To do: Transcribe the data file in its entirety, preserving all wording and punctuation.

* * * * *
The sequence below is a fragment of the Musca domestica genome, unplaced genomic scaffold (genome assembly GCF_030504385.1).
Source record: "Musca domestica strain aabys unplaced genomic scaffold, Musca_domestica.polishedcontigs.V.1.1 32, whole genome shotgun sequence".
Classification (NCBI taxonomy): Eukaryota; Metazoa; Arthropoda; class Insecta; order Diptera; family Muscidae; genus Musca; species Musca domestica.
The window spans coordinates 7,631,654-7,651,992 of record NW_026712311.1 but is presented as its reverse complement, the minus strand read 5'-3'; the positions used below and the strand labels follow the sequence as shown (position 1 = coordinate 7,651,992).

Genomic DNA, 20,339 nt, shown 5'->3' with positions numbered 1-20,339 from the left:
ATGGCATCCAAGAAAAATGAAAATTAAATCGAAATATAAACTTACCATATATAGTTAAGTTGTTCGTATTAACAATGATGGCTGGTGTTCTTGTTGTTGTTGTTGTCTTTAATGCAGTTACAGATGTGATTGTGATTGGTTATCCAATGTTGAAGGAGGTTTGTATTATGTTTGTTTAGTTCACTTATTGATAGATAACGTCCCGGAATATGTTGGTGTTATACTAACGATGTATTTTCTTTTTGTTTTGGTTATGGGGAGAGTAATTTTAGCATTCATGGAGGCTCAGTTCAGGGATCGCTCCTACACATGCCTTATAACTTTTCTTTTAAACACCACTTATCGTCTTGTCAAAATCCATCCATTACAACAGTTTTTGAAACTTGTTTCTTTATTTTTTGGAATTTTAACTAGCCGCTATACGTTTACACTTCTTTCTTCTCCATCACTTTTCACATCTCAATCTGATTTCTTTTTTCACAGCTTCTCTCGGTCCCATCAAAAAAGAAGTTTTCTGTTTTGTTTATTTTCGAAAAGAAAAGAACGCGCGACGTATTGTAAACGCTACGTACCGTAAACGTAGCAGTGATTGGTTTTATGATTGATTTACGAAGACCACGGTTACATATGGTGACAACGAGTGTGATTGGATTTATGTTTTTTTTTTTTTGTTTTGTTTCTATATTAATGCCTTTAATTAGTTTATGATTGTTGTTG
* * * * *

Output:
The sequence below is a fragment of the Musca domestica genome, unplaced genomic scaffold (genome assembly GCF_030504385.1).
Source record: "Musca domestica strain aabys unplaced genomic scaffold, Musca_domestica.polishedcontigs.V.1.1 32, whole genome shotgun sequence".
Classification (NCBI taxonomy): Eukaryota; Metazoa; Arthropoda; class Insecta; order Diptera; family Muscidae; genus Musca; species Musca domestica.
The window spans coordinates 7,631,654-7,651,992 of record NW_026712311.1 but is presented as its reverse complement, the minus strand read 5'-3'; the positions used below and the strand labels follow the sequence as shown (position 1 = coordinate 7,651,992).

Genomic DNA, 20,339 nt, shown 5'->3' with positions numbered 1-20,339 from the left:
ATGGCATCCAAGAAAAATGAAAATTAAATCGAAATATAAACTTACCATATATAGTTAAGTTGTTCGTATTAACAATGATGGCTGGTGTTCTTGTTGTTGTTGTTGTCTTTAATGCAGTTACAGATGTGATTGTGATTGGTTATCCAATGTTGAAGGAGGTTTGTATTATGTTTGTTTAGTTCACTTATTGATAGATAACGTCCCGGAATATGTTGGTGTTATACTAACGATGTATTTTCTTTTTGTTTTGGTTATGGGGAGAGTAATTTTAGCATTCATGGAGGCTCAGTTCAGGGATCGCTCCTACACATGCCTTATAACTTTTCTTTTAAACACCACTTATCGTCTTGTCAAAATCCATCCATTACAACAGTTTTTGAAACTTGTTTCTTTATTTTTTGGAATTTTAACTAGCCGCTATACGTTTACACTTCTTTCTTCTCCATCACTTTTCACATCTCAATCTGATTTCTTTTTTCACAGCTTCTCTCGGTCCCATCAAAAAAGAAGTTTTCTGTTTTGTTTATTTTCGAAAAGAAAAGAACGCGCGACGTATTGTAAACGCTACGTACCGTAAACGTAGCAGTGATTGGTTTTATGATTGATTTACGAAGACCACGGTTACATATGGTGACAACGAGTGTGATTGGATTTATGTTTTTTTTTTTTTGTTTTGTTTCTATATTAATGCCTTTAATTAGTTTATGATTGTTGTTG